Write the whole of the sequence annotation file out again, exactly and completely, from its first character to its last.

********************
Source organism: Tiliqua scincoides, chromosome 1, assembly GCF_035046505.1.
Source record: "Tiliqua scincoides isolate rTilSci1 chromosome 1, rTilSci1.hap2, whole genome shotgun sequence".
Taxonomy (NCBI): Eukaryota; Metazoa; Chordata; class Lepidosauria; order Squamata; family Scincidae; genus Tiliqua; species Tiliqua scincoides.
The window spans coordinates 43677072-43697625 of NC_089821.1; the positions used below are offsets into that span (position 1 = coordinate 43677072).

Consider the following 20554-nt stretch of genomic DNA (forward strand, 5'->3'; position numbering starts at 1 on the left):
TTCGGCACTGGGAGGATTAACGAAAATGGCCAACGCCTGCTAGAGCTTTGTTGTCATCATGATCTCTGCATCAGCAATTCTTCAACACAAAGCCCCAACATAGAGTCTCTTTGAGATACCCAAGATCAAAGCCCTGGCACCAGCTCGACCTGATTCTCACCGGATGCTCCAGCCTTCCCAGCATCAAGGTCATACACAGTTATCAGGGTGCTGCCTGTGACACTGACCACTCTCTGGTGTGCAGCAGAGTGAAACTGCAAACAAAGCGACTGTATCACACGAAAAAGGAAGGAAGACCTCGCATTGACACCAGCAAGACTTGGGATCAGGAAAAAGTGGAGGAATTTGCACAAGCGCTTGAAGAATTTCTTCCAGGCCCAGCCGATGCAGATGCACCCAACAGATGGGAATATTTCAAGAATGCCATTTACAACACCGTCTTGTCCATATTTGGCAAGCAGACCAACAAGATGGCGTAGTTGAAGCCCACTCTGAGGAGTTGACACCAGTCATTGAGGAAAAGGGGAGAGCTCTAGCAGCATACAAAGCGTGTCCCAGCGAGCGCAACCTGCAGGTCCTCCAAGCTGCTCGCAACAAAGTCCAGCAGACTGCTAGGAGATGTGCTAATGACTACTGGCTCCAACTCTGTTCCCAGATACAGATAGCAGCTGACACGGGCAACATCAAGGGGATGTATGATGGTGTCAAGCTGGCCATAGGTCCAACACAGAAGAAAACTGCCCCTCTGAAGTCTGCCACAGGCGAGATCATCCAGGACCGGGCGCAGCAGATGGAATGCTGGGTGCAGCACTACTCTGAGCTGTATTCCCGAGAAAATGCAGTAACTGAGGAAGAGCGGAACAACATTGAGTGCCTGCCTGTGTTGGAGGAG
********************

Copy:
Source organism: Tiliqua scincoides, chromosome 1, assembly GCF_035046505.1.
Source record: "Tiliqua scincoides isolate rTilSci1 chromosome 1, rTilSci1.hap2, whole genome shotgun sequence".
Taxonomy (NCBI): Eukaryota; Metazoa; Chordata; class Lepidosauria; order Squamata; family Scincidae; genus Tiliqua; species Tiliqua scincoides.
The window spans coordinates 43677072-43697625 of NC_089821.1; the positions used below are offsets into that span (position 1 = coordinate 43677072).

Consider the following 20554-nt stretch of genomic DNA (forward strand, 5'->3'; position numbering starts at 1 on the left):
TTCGGCACTGGGAGGATTAACGAAAATGGCCAACGCCTGCTAGAGCTTTGTTGTCATCATGATCTCTGCATCAGCAATTCTTCAACACAAAGCCCCAACATAGAGTCTCTTTGAGATACCCAAGATCAAAGCCCTGGCACCAGCTCGACCTGATTCTCACCGGATGCTCCAGCCTTCCCAGCATCAAGGTCATACACAGTTATCAGGGTGCTGCCTGTGACACTGACCACTCTCTGGTGTGCAGCAGAGTGAAACTGCAAACAAAGCGACTGTATCACACGAAAAAGGAAGGAAGACCTCGCATTGACACCAGCAAGACTTGGGATCAGGAAAAAGTGGAGGAATTTGCACAAGCGCTTGAAGAATTTCTTCCAGGCCCAGCCGATGCAGATGCACCCAACAGATGGGAATATTTCAAGAATGCCATTTACAACACCGTCTTGTCCATATTTGGCAAGCAGACCAACAAGATGGCGTAGTTGAAGCCCACTCTGAGGAGTTGACACCAGTCATTGAGGAAAAGGGGAGAGCTCTAGCAGCATACAAAGCGTGTCCCAGCGAGCGCAACCTGCAGGTCCTCCAAGCTGCTCGCAACAAAGTCCAGCAGACTGCTAGGAGATGTGCTAATGACTACTGGCTCCAACTCTGTTCCCAGATACAGATAGCAGCTGACACGGGCAACATCAAGGGGATGTATGATGGTGTCAAGCTGGCCATAGGTCCAACACAGAAGAAAACTGCCCCTCTGAAGTCTGCCACAGGCGAGATCATCCAGGACCGGGCGCAGCAGATGGAATGCTGGGTGCAGCACTACTCTGAGCTGTATTCCCGAGAAAATGCAGTAACTGAGGAAGAGCGGAACAACATTGAGTGCCTGCCTGTGTTGGAGGAG